SYDNEY: Thousands of people have gathered in New South Wales for peaceful Black Lives Matter rallies, calling for racial equality and action against Indigenous deaths in custody.
Thousands rallied in Sydney on Sunday and hundreds more demonstrated in Newcastle.
The Newcastle protest proceeded with authorization by the NSW Supreme Court after the NSW Police Force attempted to outlaw the event.
There have been at least 434 Indigenous deaths in custody since a royal commission into the issue ended in 1991.
Not one conviction has been recorded.
“We went through the lawful process, we sat through that process of the coronial inquiry … We listened to that process and we received no justice from that process. This is our process to demand justice, “said rally organizer and Dunghutti man Paul Silva.
Silva is the nephew of David Dungay Jnr, who died in 2015 at Sydney’s Long Bay Prison after repeatedly shouting “I can’t breathe”.
Protesters, many of whom wore masks, were mindful to maintain social distancing. Organizers also handed out hand sanitizer.
The crowd was surrounded by a strong police presence, which included riot and mounted officers.
A 48-year-old man was moved on from The Domain after complaints from protesters about his behavior, NSW Police said.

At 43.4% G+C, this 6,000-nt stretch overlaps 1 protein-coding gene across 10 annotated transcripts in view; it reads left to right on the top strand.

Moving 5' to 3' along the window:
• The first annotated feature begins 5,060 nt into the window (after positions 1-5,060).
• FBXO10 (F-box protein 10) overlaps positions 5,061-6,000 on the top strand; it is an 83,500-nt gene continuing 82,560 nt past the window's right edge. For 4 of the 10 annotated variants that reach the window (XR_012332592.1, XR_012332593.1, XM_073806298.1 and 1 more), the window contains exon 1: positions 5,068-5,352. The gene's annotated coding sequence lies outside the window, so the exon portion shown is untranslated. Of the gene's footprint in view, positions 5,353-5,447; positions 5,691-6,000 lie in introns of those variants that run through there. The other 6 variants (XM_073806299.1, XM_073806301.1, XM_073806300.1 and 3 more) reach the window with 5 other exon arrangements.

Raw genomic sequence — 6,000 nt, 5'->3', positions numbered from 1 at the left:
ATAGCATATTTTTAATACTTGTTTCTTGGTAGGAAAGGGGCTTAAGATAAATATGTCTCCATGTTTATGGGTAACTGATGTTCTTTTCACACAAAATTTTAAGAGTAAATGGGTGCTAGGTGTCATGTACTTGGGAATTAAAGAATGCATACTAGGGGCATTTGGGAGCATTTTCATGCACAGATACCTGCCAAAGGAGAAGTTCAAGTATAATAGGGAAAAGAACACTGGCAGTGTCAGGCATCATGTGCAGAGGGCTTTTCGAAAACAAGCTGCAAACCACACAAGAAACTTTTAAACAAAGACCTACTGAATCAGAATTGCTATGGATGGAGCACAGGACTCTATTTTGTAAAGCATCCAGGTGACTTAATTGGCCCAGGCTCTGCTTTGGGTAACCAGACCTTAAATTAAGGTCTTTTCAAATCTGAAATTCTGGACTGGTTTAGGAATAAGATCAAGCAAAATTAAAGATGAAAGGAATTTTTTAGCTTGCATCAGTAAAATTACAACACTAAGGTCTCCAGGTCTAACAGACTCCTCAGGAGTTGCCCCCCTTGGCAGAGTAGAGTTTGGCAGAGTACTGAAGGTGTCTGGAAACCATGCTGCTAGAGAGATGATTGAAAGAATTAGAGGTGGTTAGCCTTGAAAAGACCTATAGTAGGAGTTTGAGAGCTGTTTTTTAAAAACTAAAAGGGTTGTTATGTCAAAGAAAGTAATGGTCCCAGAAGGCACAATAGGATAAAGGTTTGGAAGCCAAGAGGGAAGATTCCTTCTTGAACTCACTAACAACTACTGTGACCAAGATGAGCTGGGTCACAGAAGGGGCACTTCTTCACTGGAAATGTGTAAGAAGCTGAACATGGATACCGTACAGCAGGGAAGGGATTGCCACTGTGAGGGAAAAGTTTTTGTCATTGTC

A 16-year-old boy was removed from Hyde Park after he threw a bottle at a police officer.
NSW Police applied to the state’s Supreme Court to block the Newcastle rally, arguing it would breach the state’s Public Health Order on gatherings, which are limited to 20 people but the court rejected the application on Friday and authorized the event.
On Saturday, Australians took part in Black Lives Matter rallies in Brisbane, Darwin, Perth, Adelaide, Cairns and Kempsey.
“Deaths are continuing to happen in Australia. Dave Dungay Jnr said: ‘I can’t breathe’ before dying in custody,” Brisbane rally organizer Bogaine Spearim told the crowd.
“We will continue to hit the streets and disrupt until there is justice.”
Earlier this week, Indigenous leaders and governments agreed on 16 new Closing the Gap targets to improve the health, education and job prospects of Aboriginal and Torres Strait Islander people.
While the exact details of the targets won’t be released until after a national cabinet meeting on 10 July, it’s understood one is aimed at lowering the disproportionate rates at which Indigenous people are jailed in Australia.